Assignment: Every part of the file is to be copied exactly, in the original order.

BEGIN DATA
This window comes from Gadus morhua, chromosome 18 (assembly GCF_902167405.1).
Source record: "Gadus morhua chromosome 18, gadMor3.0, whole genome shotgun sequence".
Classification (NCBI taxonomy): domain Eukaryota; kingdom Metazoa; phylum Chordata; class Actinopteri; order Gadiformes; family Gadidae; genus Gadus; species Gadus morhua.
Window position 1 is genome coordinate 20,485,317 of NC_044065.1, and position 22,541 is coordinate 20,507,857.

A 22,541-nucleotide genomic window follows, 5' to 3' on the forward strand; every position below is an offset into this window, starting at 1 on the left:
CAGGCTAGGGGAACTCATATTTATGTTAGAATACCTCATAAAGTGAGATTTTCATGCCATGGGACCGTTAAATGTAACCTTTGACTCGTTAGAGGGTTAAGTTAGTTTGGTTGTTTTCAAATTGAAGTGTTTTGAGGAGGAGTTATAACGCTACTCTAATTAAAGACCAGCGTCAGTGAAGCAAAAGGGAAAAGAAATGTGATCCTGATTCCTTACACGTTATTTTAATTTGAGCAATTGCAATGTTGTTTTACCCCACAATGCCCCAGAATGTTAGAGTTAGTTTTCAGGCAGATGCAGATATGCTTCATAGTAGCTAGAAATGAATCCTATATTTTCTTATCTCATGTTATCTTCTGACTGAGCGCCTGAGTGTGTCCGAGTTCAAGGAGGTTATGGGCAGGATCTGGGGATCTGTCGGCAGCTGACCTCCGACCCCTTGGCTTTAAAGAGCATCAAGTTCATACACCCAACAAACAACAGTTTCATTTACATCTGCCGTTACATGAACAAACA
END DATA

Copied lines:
This window comes from Gadus morhua, chromosome 18 (assembly GCF_902167405.1).
Source record: "Gadus morhua chromosome 18, gadMor3.0, whole genome shotgun sequence".
Classification (NCBI taxonomy): domain Eukaryota; kingdom Metazoa; phylum Chordata; class Actinopteri; order Gadiformes; family Gadidae; genus Gadus; species Gadus morhua.
Window position 1 is genome coordinate 20,485,317 of NC_044065.1, and position 22,541 is coordinate 20,507,857.

A 22,541-nucleotide genomic window follows, 5' to 3' on the forward strand; every position below is an offset into this window, starting at 1 on the left:
CAGGCTAGGGGAACTCATATTTATGTTAGAATACCTCATAAAGTGAGATTTTCATGCCATGGGACCGTTAAATGTAACCTTTGACTCGTTAGAGGGTTAAGTTAGTTTGGTTGTTTTCAAATTGAAGTGTTTTGAGGAGGAGTTATAACGCTACTCTAATTAAAGACCAGCGTCAGTGAAGCAAAAGGGAAAAGAAATGTGATCCTGATTCCTTACACGTTATTTTAATTTGAGCAATTGCAATGTTGTTTTACCCCACAATGCCCCAGAATGTTAGAGTTAGTTTTCAGGCAGATGCAGATATGCTTCATAGTAGCTAGAAATGAATCCTATATTTTCTTATCTCATGTTATCTTCTGACTGAGCGCCTGAGTGTGTCCGAGTTCAAGGAGGTTATGGGCAGGATCTGGGGATCTGTCGGCAGCTGACCTCCGACCCCTTGGCTTTAAAGAGCATCAAGTTCATACACCCAACAAACAACAGTTTCATTTACATCTGCCGTTACATGAACAAACA